The soaring temperatures of last summer’s heat wave and worldwide climate protests have been keeping us in suspense. In this current age of climate crisis, building an eco-friendly design process is not a niche subject anymore: Eco-Design or Green Design—the movement already carries many names, but usually aims to incorporate environmental and sustainability criteria into the development of products.
Leading companies such as Ikea and Apple have already established their in-house Eco-Design guidelines. But the term does not solely refer to industrial, product, or furniture design items, but also involves the creation of printed books, posters, and packages. Graphic design, like other industries, depends on a large number of limited resources which not often have a comparatively significant impact on the environment. These limited resources include not only paper and ink, but also energy and water which altogether determine the size of the ecological footprint of the final piece of work. Therefore, design for environmental and social good becomes increasingly important.
Like major companies, studios and freelancers can reduce their impact on the planet with wise material selection. All choices can be based on a systematic and comprehensive design approach at any stage of the project. This way, creatives can develop solutions for sustainable consumption of limited resources. Through sensible decision making, they can reduce their impact on the environment. Among the factors which influence eco-friendliness of a design are the following:
Eco-Design does not always describe the appearance of the final product but mainly the process of production. The conceptual stage is the most crucial and should always start with thoughtful conceptualisation. These first decisions already determine a large part of the eco-friendliness of the final product. Here, the designer can foster change by looking for the best solution. Determining if the product could be lighter or smaller could greatly reduce material consumption, shipping duration, and ultimately waste. Furthermore, this is the stage where the designer also has to think about the longevity of the product.
Material selection plays an equally decisive role during a project, and despite digitalisation, paper remains a distinctive design material. In fact, more paper is used today than ever before. Graphic designers are accompanied with the consumption of paper and cardboard in their daily work. Often, it is a Hobson’s choice whether to use it or not. However, the environmental impacts which are affected by the consumption of large amounts of paper, are less visible. Hence, the final design should make use of environmentally-friendly materials which can be bleach- and chlorine-free paper as well as recycled or certified sustainable paper.
Inks and Printing
The ultimate goal of Eco-Design is to create products that only require small amounts of resources while achieving the desired aim. This is especially true for the usage of ink. Print inks often contain pollutants that create emissions and thus contribute to climate change. Therefore, the use of inks that are not certified should raise red flags. Today, there are many alternatives and environmentally-friendly printing techniques designers can utilise. Instead of using inks that contain high levels of toxic materials, one could work with soy-based inks or print entirely bleed-free.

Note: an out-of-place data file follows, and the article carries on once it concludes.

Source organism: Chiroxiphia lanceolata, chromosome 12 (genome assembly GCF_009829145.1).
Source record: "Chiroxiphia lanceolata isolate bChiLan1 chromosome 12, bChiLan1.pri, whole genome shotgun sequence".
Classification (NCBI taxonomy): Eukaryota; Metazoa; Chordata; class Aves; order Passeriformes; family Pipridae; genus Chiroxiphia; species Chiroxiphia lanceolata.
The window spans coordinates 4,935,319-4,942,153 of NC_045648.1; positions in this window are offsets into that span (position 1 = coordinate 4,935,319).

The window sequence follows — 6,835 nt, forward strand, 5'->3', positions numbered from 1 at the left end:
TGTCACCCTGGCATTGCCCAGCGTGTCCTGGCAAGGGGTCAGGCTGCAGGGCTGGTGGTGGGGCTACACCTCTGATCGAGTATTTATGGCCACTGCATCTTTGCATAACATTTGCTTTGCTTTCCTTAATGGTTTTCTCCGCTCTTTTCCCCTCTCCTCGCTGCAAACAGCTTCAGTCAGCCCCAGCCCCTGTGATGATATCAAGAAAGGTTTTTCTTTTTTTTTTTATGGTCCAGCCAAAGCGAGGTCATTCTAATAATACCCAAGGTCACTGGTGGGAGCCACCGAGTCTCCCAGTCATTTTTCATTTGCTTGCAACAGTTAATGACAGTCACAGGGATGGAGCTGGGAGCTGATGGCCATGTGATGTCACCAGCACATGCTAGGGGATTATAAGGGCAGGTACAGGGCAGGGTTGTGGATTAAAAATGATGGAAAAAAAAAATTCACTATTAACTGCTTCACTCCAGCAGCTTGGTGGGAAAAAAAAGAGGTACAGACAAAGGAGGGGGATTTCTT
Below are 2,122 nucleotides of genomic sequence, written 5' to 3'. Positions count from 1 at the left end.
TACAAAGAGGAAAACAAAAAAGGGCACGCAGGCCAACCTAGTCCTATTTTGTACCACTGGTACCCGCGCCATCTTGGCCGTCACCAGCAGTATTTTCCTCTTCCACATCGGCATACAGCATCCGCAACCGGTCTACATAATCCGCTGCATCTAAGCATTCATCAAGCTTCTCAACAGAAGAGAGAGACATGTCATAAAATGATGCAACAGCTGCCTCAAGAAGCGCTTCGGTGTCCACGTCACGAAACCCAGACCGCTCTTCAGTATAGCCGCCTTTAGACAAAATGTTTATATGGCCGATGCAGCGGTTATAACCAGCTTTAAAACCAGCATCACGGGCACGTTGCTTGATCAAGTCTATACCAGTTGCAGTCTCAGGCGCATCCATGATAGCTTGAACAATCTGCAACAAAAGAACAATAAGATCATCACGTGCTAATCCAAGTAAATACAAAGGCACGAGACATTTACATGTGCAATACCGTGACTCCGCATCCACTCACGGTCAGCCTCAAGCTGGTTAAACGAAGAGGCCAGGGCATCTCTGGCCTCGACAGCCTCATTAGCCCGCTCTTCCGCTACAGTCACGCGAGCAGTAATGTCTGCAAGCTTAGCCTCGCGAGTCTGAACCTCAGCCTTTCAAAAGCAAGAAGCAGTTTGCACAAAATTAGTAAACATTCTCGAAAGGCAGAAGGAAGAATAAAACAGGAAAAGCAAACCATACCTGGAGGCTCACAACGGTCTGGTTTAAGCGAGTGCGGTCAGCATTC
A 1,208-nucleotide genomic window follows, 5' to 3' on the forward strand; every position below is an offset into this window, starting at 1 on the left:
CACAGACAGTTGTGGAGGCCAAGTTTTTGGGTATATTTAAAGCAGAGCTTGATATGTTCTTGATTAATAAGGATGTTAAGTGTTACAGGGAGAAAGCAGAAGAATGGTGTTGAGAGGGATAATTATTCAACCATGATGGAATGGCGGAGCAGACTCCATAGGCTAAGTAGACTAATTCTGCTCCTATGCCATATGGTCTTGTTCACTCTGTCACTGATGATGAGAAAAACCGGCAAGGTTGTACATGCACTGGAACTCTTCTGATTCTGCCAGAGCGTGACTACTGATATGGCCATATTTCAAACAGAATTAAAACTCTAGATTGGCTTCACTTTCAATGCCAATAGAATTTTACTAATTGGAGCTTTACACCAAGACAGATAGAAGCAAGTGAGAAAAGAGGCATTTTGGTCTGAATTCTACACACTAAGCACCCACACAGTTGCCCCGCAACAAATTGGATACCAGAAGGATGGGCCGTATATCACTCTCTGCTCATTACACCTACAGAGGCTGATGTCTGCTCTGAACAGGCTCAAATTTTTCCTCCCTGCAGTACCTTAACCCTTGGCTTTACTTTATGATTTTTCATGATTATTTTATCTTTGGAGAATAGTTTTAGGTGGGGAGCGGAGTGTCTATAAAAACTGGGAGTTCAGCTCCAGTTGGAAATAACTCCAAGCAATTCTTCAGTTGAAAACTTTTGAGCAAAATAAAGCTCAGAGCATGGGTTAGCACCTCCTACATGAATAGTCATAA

While avoiding complex production is crucial, the lowering of packaging materials results in a reduction of waste problems and is of equal importance. Today, many materials like plastic and foil are still used for wrapping up the final goods. Making use of non-recyclable elements often leads to unnecessary pollution of the environment, even though such materials are used for a limited amount of time. Rethinking the product cycles of packaging and making it part of a graphic design might bring promising results that are more aesthetic, useable, and change the future for good of humankind.
Office energy consumption
The main goal in the production of an eco-friendly design is to limit the use of non-renewable resources as much as possible. This is valid for design materials and energy, which has a major impact on emissions. Computers and servers require large amounts of fossil fuels, which can be reduced by making use of a greater amount of energy from renewable sources. Switching a portion of fossil fuels to renewable energy can only help improve the climate.
All in all, designing eco-friendly requires original ways to be innovative. But certainly, eco-friendliness in design is becoming more popular. Even first courses are offered by design schools. Here, students learn how to create a sustainable design practice which evokes sophisticated aesthetics with environmental protection that everyone benefits from. Hopefully, this trend will settle down to become a mainstay part of the design practice. Though designing eco-friendly might involve more planning, it can also narrow down the number of design decisions that must be made in advance of a project. All in all, Eco-Design needs a greater public focus to strengthen social awareness towards a conscious graphic design practice.